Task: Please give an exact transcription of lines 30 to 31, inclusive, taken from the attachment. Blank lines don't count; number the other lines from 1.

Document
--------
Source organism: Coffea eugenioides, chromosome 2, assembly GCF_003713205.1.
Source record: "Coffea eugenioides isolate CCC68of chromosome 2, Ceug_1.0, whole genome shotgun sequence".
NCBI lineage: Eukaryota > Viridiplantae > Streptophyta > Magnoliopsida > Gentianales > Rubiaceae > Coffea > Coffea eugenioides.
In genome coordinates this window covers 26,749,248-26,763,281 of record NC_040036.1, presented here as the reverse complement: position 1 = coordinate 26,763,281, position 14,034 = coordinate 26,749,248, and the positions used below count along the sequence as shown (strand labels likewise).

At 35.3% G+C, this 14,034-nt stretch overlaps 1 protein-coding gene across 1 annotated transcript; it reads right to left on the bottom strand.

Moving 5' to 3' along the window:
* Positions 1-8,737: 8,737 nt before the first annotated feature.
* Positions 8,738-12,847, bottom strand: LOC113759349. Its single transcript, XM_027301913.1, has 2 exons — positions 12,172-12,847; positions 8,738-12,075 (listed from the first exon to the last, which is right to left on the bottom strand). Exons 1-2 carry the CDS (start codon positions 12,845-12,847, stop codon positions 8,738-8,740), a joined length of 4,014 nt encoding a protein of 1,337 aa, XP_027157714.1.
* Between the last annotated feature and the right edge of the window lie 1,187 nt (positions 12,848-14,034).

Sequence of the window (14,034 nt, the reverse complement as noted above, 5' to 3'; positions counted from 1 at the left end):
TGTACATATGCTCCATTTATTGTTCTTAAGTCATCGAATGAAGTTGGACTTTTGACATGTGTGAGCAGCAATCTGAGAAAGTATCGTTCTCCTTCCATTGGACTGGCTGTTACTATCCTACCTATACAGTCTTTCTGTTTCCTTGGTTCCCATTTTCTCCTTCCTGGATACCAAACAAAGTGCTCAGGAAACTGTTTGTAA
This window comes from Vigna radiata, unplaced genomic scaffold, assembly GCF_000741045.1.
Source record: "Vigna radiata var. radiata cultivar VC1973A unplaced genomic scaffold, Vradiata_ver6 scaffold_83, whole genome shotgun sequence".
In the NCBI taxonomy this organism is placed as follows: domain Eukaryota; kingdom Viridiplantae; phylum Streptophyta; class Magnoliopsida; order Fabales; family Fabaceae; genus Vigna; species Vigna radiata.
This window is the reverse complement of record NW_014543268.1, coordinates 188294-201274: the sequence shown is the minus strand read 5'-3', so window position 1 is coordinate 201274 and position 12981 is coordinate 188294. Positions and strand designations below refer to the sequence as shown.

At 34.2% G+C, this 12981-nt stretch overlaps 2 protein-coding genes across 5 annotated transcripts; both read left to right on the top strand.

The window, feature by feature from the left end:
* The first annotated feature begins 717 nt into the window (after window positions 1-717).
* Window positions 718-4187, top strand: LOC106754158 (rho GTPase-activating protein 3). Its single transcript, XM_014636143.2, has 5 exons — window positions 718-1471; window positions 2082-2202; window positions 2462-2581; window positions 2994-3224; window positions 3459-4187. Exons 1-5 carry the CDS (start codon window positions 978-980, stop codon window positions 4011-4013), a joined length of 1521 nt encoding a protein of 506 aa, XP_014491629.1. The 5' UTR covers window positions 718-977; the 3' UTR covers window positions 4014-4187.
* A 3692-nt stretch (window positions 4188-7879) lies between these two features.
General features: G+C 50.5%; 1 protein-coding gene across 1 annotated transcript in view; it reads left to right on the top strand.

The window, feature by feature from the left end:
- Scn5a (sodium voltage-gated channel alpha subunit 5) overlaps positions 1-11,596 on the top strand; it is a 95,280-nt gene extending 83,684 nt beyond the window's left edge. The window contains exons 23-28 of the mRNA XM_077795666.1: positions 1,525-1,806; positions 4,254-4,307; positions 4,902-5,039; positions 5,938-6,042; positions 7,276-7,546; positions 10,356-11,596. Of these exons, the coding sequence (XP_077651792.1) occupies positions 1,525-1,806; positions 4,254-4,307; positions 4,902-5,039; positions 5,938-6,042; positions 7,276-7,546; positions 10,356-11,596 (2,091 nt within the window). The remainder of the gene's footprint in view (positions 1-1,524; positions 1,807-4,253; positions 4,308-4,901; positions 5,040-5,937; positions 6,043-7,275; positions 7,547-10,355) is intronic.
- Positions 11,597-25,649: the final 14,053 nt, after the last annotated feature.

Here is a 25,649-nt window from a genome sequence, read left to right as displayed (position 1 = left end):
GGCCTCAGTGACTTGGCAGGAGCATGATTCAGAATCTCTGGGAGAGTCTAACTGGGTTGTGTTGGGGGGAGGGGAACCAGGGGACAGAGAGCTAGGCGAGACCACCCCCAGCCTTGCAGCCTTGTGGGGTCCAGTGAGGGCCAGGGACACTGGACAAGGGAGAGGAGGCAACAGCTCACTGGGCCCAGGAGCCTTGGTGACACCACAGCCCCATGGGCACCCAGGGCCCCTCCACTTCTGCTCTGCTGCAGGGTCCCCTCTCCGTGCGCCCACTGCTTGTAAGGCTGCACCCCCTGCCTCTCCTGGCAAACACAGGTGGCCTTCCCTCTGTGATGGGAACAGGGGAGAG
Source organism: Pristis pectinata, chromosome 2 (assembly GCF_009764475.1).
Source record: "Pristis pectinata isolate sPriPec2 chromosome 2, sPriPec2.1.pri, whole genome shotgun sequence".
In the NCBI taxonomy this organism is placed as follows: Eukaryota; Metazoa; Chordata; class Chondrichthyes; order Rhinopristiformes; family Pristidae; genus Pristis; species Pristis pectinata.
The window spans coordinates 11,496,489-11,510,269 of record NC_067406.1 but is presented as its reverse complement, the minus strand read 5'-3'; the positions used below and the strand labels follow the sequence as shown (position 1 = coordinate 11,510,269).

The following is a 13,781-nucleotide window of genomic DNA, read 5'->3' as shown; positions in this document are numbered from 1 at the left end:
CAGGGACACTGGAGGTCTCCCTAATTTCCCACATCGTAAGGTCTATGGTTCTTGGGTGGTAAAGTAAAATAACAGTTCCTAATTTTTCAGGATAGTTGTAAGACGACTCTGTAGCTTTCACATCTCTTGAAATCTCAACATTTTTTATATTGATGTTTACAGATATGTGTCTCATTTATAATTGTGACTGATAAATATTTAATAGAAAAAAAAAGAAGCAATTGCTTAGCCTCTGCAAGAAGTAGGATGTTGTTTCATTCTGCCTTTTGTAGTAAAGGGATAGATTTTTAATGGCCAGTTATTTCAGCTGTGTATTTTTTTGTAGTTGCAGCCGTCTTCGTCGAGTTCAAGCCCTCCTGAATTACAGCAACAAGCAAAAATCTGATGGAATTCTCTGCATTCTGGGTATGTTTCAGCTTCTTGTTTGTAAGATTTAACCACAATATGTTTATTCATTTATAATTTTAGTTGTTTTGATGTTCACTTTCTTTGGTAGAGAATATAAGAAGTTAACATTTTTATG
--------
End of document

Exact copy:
The window spans coordinates 11,496,489-11,510,269 of record NC_067406.1 but is presented as its reverse complement, the minus strand read 5'-3'; the positions used below and the strand labels follow the sequence as shown (position 1 = coordinate 11,510,269).

The following is a 13,781-nucleotide window of genomic DNA, read 5'->3' as shown; positions in this document are numbered from 1 at the left end: